• No index, Nofollow, etc.: Check to see if any pages have been marked with noindex tags, or similarly, if there are any elements that are nofollowed. Oftentimes, we’ll see usage of these elements that is unnecessary and simply needs to be cleaned up on the new site.
  • Domains: Does the site have one main domain, or do we also have subdomains to deal with? What about www vs non-ww, or http vs https? What’s the best plan of action for the new site? Hint: Subdomains aren’t the best option for consolidating domain authority, but sometimes, they arethe best option for branding and design needs. Weigh the pros and cons. If the redesign is going to entail a complete change of address, see our post, 10 Recommendations for a Domain Name Change.
  • Inbound Links: Use Google Webmaster Tools, Open Site Explorer, or other any other tools you favor to research existing inbound links. If the URL is going to change on the website, in certain cases, you may be able to reach out to the webmaster of the site that’s pointing to the old page, and ask them to update it. This can require a lot of elbow grease, so we generally only recommend pleading for incoming link updates if you have a reasonable expectation of success, and/or if you’re dealing with a domain name change where the stakes are higher.
SEO-redesign_NewSite

III. NEW SITE ANALYSIS
1. Wireframes & Sitemaps

One of the first steps in any redesign is mapping out the new website hierarchy. What will all the pages be – and where will they all live?

Work together with designers and information architects, offering feedback from an SEO perspective. Important things to consider include:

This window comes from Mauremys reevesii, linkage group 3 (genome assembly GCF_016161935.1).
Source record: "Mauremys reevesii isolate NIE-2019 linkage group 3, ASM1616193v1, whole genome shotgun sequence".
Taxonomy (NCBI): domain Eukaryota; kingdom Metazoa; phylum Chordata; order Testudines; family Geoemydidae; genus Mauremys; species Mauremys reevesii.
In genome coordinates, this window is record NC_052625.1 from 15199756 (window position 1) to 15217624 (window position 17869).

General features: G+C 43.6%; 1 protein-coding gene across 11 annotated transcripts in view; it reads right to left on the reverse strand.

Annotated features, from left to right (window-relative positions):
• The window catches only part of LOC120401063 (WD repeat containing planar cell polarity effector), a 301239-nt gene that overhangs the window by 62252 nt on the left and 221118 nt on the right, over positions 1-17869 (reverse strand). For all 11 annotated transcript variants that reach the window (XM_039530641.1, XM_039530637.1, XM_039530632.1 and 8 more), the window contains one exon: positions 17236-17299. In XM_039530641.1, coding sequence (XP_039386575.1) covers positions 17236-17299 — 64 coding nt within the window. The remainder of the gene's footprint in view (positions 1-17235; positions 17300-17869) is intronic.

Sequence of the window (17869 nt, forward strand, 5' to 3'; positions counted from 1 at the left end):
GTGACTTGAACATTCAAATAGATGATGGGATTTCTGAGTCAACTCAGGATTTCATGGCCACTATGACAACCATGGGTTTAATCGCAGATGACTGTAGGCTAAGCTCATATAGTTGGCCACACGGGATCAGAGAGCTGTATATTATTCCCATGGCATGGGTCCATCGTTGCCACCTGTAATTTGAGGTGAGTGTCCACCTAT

• Navigation Depth & Breadth: Search engines evaluate each page’s importance based on how other pages link into it. If your website has pages that are buried too many clicks from the homepage, or that other pages barely link to, there’s a change they won’t get indexed.
  • Study the Internal Link Architecture: Ensure that no sections go too deep, and similarly, that you don’t have too many “orphan” pages with little other pages linking into them. WordPress blogs in particular will need a smart network of categories and tags to boost internal link relevance.
  • Deletion of Important Content: Check to ensure that the new website didn’t delete any important pages. This includes select individual landing pages that drive substantial amounts of traffic, as well as complete website sections that could be up for retirement.
  • Compression of Important Content: Check for URL-to-URL correlation too. Sometimes, what might have been 10 URLs on the old site could be compressed into a single, scrolling URL on the new one. So even though content isn’t quite being “deleted” here, it’s still being reduced and could negatively affect search visibility.
  • Potential for NEW Content: What promising content opportunities does the new website present? Now is the time to move past the constraints of the old website, opening up brand-new areas of search relevance.

Ask yourself: What topics does this website need to position on? Is there enough content to help them gain relevance? Here are some samples/examples to think about:

  • Blog: Eminently convenient and flexible, blogs are still a tried-and-true tactic for publishing relevant content.
  • Content Expansions: Ideas abound here. Add a page for each team member: a page for each industry you serve: detailed client profiles; a new section of case studies: a detail page for each service offering; a robust new project portfolio; and more. For a big list of additional ideas, see our separate post: Building Content for Building Links.
  • Plus a note about PDFs: Does the old website have a lot of PDFs? PDFs are great for printing, but not as great for SEO relevance. Engines can read PDFs, but still don’t think very much of them compared to HTML content. When was the last time you saw a lot of PDFs in the Top 10 Results?
    • This doesn’t mean you have to get rid of them. Instead, consider taking that content and translating it into HTML as well. Let users pick which version they want to view, instead of only offering content within a PDF.